Jeff Talmadge, |
In each of the songs on Blissville, the stories comes first, with the music acting as a simple, supporting element. For an excellent example, note the acoustical accompaniment that provides an ominous tone for "Message in a Bottle," a song about bad luck and second-guessing. Jeff Talmadge's voice and the musical instruments accentuate elements of the story, yet seemingly do not take an equal footing with the story being told.
It seems many singers-storytellers strive to show off their vocal skills, playing skills, etc., as well as their songwriting and storytelling abilities. Talmadge doesn't seem to seek any attention, keeping his voice and all the instruments in a comfortable range, providing a pleasant collection of stories.
The story-songs of Blissville have rather familiar subject matter. "40 Days of Rain" is a narrative of a frustrated farmer suffering through various droughts (actual, personal, spiritual, etc.). "A Soldier's Christmas" is a heart-wrenching glimpse at uncertainty and homesickness. "Ophelia" is a loved one who continues to make bad decisions. "Lie to Me" asks for at least the illusion of love in the absence of real love; "Midnight Flight" laments lost love's location. "The Hard Part's Letting Go" is about -- well, for a love song, the title is pretty self-explanatory. All of these songs tell an engaging tale.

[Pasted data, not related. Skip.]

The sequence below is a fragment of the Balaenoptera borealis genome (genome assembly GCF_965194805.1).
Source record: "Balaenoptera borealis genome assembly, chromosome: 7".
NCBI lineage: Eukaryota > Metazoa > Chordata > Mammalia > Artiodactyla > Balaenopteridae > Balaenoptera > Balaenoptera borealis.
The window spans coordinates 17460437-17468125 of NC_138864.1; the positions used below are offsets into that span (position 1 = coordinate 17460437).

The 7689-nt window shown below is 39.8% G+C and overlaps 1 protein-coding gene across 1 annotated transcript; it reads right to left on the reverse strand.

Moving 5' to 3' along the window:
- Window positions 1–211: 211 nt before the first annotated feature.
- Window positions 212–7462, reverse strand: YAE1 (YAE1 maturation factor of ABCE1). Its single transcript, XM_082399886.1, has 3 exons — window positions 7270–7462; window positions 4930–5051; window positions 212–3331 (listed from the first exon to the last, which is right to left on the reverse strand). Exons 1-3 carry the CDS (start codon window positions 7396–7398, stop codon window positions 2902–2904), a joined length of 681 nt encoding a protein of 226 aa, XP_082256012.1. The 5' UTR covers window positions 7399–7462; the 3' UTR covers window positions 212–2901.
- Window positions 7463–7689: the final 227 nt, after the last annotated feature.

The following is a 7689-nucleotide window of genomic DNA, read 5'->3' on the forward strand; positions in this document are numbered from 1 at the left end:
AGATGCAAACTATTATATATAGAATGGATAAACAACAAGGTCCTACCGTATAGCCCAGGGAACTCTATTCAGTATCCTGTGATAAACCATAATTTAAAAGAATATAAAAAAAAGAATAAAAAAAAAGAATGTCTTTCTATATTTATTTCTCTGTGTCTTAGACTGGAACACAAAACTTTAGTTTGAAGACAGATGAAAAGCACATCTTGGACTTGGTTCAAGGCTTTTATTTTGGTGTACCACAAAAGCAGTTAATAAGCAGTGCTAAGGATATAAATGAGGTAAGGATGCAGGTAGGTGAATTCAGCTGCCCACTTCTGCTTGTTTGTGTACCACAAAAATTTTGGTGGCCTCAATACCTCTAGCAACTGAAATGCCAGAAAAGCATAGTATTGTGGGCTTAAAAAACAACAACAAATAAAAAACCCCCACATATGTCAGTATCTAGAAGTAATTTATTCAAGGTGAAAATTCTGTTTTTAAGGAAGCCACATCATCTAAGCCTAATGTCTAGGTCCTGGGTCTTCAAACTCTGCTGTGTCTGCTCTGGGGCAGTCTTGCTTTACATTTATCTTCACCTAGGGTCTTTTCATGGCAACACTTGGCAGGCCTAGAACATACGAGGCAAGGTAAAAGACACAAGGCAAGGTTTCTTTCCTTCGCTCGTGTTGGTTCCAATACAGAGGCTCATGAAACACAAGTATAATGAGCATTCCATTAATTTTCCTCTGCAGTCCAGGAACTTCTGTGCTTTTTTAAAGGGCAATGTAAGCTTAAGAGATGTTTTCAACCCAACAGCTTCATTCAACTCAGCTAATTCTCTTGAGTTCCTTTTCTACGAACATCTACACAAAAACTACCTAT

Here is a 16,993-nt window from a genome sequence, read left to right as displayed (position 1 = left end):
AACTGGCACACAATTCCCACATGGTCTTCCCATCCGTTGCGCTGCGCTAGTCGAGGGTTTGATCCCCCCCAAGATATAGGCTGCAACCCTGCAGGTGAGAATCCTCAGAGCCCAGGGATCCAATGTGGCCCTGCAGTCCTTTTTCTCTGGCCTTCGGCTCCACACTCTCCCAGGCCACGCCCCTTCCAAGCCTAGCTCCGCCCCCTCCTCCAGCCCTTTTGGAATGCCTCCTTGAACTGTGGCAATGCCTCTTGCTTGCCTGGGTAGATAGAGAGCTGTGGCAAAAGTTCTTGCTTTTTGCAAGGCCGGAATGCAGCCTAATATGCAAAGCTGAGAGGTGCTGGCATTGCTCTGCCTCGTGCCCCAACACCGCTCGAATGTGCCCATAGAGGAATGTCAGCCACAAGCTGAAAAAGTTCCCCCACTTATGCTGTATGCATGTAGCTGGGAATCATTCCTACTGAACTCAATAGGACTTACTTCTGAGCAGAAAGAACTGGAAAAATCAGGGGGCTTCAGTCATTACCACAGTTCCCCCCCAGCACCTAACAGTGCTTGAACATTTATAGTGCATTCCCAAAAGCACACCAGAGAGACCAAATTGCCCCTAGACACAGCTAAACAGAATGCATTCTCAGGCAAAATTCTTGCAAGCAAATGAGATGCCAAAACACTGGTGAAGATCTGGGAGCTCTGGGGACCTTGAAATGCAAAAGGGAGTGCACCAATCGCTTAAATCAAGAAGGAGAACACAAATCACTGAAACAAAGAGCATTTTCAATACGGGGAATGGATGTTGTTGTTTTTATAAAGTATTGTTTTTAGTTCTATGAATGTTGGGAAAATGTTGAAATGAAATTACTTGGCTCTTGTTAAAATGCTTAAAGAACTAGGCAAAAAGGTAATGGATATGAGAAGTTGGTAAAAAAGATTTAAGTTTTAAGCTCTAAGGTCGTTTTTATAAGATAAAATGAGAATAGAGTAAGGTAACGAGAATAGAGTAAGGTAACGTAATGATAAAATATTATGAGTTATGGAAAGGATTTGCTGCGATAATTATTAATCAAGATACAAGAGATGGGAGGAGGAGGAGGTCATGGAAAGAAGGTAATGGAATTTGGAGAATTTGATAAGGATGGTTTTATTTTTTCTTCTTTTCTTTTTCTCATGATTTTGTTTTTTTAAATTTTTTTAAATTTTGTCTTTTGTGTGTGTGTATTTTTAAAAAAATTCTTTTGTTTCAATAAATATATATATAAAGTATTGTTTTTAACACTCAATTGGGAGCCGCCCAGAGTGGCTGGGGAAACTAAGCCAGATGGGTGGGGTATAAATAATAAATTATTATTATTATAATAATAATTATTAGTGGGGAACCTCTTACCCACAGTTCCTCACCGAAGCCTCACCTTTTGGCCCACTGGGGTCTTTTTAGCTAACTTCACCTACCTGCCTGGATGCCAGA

Oddly enough, the most touching song of the album -- lyrically and musically -- is "Secret Anniversaries," yet it's the only song on the album with a vague story. The limited amount of lyrics to this song only serves to emphasize the "secret" aspect. Regardless of the song's hidden story, Talmadge's vocal style fuses perfectly with the tone to create a mysterious, introspective mood. Another nearly hidden mystery is Frank Kammerdiener's cello, which is an astounding element of this song. It acts as an underlying defining element, often providing a steady sound, and subtly shifting to a staccato at just the right time. It's a beautiful aspect that could stand alone, but only adds to the greater whole of the song.
The stories/narratives told on Blissville aren't anything new, but this album is hardly about novelty. Jeff Talmadge has a mature and consistent sound that is a far cry from "new," and in this case, that's a welcome quality. Sometimes it doesn't matter if you've heard something similar, as long as it's an enjoyable and fulfilling experience. Talmadge manages to take familiar stories and tell them in a manner that makes them better than new -- he makes them comfortable.
C. Nathan Coyle
30 June 2007